On a related note, the level of mathematical detail fluctuates in certain places. In general, the book tends to present helpful calculations; however, some derivations that would provide crucial motivation and clarification have been omitted. A salient example is (the several versions of) the EM algorithm, a general technique for parameter estimation which manifests itself, in different guises, in many areas of statistical NLP. The book's suppression of computational steps in its presentations, combined with some unfortunate typographical errors, risks leaving the reader with neither the ability nor the confidence to develop EM formulations in his or her own work.

Finally, if FSNLP had been organized around a set of theories, it could have been more focused. In part, this is because it could have been more selective in its choice of research paper summaries. Of the many recent publications covered, some are surely, sadly, not destined to make a substantive impact on the field. The book also occasionally exhibits excessive reluctance to extract principles. One example of this reticence is its treatment of the work of Chelba and Jelinek (1998); although the text hails this paper as ``the first clear demonstration of a probabilistic parser outperforming a trigram model'' (pg. 457), it does not discuss what features of the algorithm lead to its superior results.

Implicit in all these comments is the belief that a mathematical foundation for statistical natural language processing can exist and will eventually develop. The authors, as cited above, maintain that this is not currently the case, and they might well be right. But in considering the contents of FSNLP, one senses that perhaps already there is a thinner book, similar to the current volume but with the background-theory-applications structure mentioned above, struggling to get out.

I cannot help but remember, in concluding, that I once read a review that said something like the following: ``I know you're going to see this movie. It doesn't matter what my review says. I could write my hair is on fire and you wouldn't notice because you're already out buying tickets''. It seems likely that the same situation exists now; there is, currently, no other comprehensive reference for statistical NLP. Luckily, this big book takes its responsibilities seriously, and the authors are to be commended for their efforts.

But it is worthwhile to remember that there are uses for both Big Books and Little Books. One of my colleagues, a computational chemist with a background in statistical physics, recently became interested in applying methods from statistical NLP to protein modeling.4 In particular, we briefly discussed the notion of using probabilistic context-free grammars for modeling long-distance dependencies. Intrigued, he asked for a reference; he wanted a source that would compactly introduce fundamental principles that he could adapt to his application. I gave him Charniak (1993).

... since Charniak's1
In the interim, the second edition of Allen's book did include some material on probabilistic methods, and much of Jelinek's Statistical Methods for Speech Recognition (1997) concerns language processing. Also, the forthcoming Speech and Language Processing (Jurafsky and Martin, in press) promises to cover many empirical methods. . .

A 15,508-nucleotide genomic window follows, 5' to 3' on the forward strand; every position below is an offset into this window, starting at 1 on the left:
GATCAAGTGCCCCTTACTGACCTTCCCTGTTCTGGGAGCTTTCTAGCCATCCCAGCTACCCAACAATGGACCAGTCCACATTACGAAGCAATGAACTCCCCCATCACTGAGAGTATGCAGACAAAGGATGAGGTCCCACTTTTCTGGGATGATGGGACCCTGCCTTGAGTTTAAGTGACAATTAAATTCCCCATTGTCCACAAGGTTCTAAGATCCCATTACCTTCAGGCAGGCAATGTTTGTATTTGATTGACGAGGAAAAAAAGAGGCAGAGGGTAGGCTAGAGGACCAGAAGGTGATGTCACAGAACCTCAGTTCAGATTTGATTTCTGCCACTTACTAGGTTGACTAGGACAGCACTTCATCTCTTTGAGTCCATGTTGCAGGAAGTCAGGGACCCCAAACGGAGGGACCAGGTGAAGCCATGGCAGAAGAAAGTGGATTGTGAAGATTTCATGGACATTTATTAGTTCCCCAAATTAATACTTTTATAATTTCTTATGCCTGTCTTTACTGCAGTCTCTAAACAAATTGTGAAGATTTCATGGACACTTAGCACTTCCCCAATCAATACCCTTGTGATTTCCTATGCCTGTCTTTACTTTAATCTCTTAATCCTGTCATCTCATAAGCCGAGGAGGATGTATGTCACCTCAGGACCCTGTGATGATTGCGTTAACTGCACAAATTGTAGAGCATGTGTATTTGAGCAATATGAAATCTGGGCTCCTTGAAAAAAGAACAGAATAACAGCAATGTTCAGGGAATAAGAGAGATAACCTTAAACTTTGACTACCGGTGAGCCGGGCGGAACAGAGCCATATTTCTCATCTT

... information retrieval.2
The grouping of topics in this paragraph, while convenient, does not correspond to the order of presentation in the book. Indeed, the way in which one thinks about a subject need not be the organization that is best for teaching it, a point to which we will return later.
... Big Book3
For the record: 3 lb., 10.7 oz. .
... protein modeling.4
Incidentally, FSNLP's commenting on bioinformatics that ``As linguists, we find it a little hard to take seriously problems over an alphabet of four symbols'' (pg. 340) is akin to snubbing computer science because it only deals with zeros and ones.


Allen, James. 1995. Natural Language Understanding. Benjamin Cummins, second edition.

Charniak, Eugene. 1993. Statistical Language Learning. MIT Press.

Chelba, Ciprian and Frederick Jelinek. 1998. Exploiting syntactic structure for language modeling. In ACL 36/COLING 17, pages 225-231.

Hirschberg, Julia. 1998. "Every time I fire a linguist, my performance goes up," and other myths of the statistical natural language processing revolution. Invited talk, Fifteenth National Conference on Artificial Intelligence (AAAI-98).

Jelinek, Frederick. 1997. Statistical Methods for Speech Recognition. MIT Press.

Jurafsky, Daniel and James Martin. In press. Speech and Language Processing. Prentice Hall.

Mooney, Raymond J. 1996. Comparative experiments on disambiguating word senses: An illustration of the role of bias in machine learning. In Conference on Empirical Methods in Natural Language Processing, pages 82-91.

Lillian Lee is an assistant professor in the Computer Science Department at Cornell University. Together with John Lafferty, she has led two AAAI tutorials on statistical methods in natural language processing. She received the Stephen and Marilyn Miles Excellence in Teaching Award in 1999 from Cornell's College of Engineering. Lee's address is: Department of Computer Science, 4130 Upson Hall, Cornell University, Ithaca, NY 14853-7501; e-mail: gif with email address

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Copyright © 1993, 1994, 1995, 1996, 1997, Nikos Drakos, Computer Based Learning Unit, University of Leeds.